But we’d never actually sat together and listened intently, passing the sleeves back and forth, running our fingers along them, reading the liner notes and talking – actually talking – about what we could hear, what we could imagine, what we could feel.

These songs unlock memories, both sad and happy. He speaks of wartime and the Blitz in Coventry. Of cycling holidays on a tandem. Of trips to the seaside with other couples. Of tales from my childhood, from when I was too young to remember them myself. “You used to like this one,” he says, drumming his fingers on the arm of his chair. He briefly becomes raconteur, a captivating storyteller in his own understated way, while the records spin on the turntable and sounds and moments flood from the past.

“I miss her,” he says. “I can’t lose her like I lost your dad.” Everywhere else in the house is silent apart from us. She’s not where she usually is, in the kitchen or tending to her garden. I reach across and put my hand on top of his, trying to subdue the memories tumbling in my own head. After a few seconds he tells me to put another record on. It’s the way he says it this time, though. He snaps. He’s never snapped at me before. Grandad’s always been a gentle and patient man. So patient, truth be told, that he’s been known to watch whole snooker matches live, purely on Ceefax. Once, he even didn’t notice that there was a break between sessions but continued watching the screen, expectantly, assuming that the low-scoring frame was merely due to a very determined passage of safety shots.

“She’ll be coming home soon,” I reassure him. He quickly flicks back to jovial mood, as if shaken from a hazy torpor, and as the minutes pass we take more LPs from the snug refuge of the box, poring over every detail and always with at least one ear attentively on the speaker, even when swapping stories or deciding what to put on the turntable next. It’s mostly him talking. I like it when he does.

The bright winter sun pours into the room through the French window and he looks at me and I look at him and we smile at each other. The kind of smile that says, “Yep. That’s done it. That’s done the trick.” Life’s troubles temporarily washed away by an afternoon of listening to cherished vinyl. A moment filled with hope and happiness and warmth. A moment where I feel like I know Grandad just like I used to.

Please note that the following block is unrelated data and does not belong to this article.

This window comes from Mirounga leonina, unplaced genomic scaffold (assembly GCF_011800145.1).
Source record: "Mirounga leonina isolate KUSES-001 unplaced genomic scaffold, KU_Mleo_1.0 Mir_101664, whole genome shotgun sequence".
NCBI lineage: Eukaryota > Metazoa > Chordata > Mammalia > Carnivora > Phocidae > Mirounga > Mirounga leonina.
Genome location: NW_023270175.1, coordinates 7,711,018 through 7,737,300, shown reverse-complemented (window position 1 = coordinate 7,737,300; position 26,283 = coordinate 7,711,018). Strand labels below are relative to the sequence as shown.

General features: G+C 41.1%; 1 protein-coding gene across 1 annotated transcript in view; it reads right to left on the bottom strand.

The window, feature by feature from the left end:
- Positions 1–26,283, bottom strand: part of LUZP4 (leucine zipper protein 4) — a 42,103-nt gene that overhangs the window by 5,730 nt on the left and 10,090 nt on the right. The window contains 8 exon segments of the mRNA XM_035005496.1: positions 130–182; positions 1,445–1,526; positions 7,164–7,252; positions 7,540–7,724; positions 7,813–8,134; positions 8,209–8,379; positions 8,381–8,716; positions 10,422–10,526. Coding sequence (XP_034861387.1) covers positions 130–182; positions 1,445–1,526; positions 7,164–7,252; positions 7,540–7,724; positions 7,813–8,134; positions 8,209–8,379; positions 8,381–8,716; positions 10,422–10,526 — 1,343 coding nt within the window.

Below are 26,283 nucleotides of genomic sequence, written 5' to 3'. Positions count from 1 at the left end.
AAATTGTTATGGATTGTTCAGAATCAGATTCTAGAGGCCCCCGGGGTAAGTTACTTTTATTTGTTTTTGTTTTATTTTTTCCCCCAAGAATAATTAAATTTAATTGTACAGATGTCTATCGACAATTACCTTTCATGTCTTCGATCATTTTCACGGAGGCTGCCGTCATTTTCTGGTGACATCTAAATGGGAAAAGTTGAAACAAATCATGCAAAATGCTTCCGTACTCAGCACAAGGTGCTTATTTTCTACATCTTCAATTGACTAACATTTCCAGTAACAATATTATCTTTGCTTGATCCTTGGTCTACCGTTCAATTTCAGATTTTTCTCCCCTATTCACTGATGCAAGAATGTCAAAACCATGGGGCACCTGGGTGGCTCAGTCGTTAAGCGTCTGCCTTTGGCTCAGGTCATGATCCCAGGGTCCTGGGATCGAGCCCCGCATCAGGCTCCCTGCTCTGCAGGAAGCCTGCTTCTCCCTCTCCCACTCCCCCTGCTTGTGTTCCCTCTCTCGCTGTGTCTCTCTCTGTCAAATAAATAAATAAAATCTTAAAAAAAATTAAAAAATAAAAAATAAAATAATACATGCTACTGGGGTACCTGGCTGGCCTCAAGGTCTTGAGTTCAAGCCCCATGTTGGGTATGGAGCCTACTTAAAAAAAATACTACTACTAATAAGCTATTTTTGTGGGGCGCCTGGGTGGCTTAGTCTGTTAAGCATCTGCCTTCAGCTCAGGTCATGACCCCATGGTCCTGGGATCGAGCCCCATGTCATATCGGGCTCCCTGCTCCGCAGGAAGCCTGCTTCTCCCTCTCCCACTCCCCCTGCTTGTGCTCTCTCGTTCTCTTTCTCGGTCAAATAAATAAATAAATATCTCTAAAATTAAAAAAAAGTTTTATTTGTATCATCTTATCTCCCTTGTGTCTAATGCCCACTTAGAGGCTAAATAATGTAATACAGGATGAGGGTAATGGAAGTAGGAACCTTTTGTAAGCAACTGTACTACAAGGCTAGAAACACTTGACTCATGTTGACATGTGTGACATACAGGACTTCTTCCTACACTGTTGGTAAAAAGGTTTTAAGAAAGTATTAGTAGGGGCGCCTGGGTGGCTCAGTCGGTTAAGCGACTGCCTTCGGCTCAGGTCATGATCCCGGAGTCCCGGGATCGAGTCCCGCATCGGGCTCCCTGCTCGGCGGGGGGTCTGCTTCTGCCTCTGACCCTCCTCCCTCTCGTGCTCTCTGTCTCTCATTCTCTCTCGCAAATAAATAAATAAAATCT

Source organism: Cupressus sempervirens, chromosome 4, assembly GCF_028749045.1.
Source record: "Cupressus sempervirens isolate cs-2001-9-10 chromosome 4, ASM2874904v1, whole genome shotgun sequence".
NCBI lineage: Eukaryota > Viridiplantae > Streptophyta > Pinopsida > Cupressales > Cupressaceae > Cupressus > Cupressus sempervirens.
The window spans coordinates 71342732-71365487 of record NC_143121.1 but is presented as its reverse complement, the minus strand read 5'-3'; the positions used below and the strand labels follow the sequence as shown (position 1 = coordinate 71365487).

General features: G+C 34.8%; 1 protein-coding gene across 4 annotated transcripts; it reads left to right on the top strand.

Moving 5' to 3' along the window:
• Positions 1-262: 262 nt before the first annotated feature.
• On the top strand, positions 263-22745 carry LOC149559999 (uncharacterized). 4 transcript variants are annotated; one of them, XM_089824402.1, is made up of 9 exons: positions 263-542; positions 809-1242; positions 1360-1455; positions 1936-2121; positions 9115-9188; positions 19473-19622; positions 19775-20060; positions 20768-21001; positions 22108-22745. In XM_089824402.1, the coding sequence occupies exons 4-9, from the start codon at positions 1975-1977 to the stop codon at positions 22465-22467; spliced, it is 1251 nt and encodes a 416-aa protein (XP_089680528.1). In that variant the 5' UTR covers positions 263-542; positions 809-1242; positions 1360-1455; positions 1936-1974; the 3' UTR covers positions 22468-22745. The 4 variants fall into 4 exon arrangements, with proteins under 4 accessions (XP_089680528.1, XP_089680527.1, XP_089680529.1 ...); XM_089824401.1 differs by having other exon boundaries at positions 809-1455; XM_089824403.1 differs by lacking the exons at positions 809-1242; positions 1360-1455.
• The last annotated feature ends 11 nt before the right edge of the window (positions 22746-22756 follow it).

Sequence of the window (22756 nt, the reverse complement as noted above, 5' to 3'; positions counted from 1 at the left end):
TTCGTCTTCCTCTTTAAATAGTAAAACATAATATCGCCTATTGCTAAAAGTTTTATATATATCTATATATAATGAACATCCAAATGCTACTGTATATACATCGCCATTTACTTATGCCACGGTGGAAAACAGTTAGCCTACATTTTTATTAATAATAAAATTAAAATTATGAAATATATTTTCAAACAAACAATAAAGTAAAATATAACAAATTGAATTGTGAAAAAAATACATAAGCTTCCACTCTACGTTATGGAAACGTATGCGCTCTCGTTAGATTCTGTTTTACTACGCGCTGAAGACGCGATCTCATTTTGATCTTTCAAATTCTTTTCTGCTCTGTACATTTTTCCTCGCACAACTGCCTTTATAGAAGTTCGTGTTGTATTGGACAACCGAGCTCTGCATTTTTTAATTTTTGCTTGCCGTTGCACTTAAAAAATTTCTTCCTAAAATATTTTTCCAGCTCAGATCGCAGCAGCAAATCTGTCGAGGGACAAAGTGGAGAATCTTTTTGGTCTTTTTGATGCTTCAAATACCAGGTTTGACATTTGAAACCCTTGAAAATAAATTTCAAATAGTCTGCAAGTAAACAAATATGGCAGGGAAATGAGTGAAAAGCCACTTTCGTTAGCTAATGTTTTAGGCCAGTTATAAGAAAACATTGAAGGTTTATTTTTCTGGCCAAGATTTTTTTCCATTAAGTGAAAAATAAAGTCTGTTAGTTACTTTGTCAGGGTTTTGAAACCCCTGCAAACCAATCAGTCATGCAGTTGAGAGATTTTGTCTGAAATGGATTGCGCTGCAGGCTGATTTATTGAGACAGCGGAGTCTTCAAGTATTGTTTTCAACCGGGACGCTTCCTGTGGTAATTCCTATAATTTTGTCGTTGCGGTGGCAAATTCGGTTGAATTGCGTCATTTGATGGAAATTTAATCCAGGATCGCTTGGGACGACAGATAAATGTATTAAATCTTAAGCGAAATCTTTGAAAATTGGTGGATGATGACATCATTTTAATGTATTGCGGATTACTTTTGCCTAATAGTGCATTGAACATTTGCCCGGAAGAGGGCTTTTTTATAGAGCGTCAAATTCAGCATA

“I  just want to sit here for a bit. On my own,” he says. He looks weary, as though the joy of Irving Berlin, of playing records, of forgetting again – as though it’s drained away. But it hasn’t. There’s a twinkle in his eye which says, “I’ve really enjoyed this but I’m 94, you know. I’m not made of vim.” I get up and tell him I’ll put everything away but he tells me he’ll do it himself. 

I tidy the piles of other records away and move the smaller boxes back behind the cabinet, leaving him with just the one box, that red box on the floor next to the records we’d been pulling out of it for the past few hours. I can tell from the way he looks at them that they’re more than just artefacts from years ago. They’re scattered like fragmented histories, defining and rewriting the past. Each one a direct link to a library of stories in his head, of people, of remnants from a life fully lived. I wish he’d tell me more about them, but he wants to be left alone now.

“Go on, then,” he says, shooing me towards the door. As I get up to leave I hear him sighing, downhearted again. He files the records back in the box and closes the lid for the last time, then crumples in his armchair and closes his eyes. “I haven’t got all day,” he says.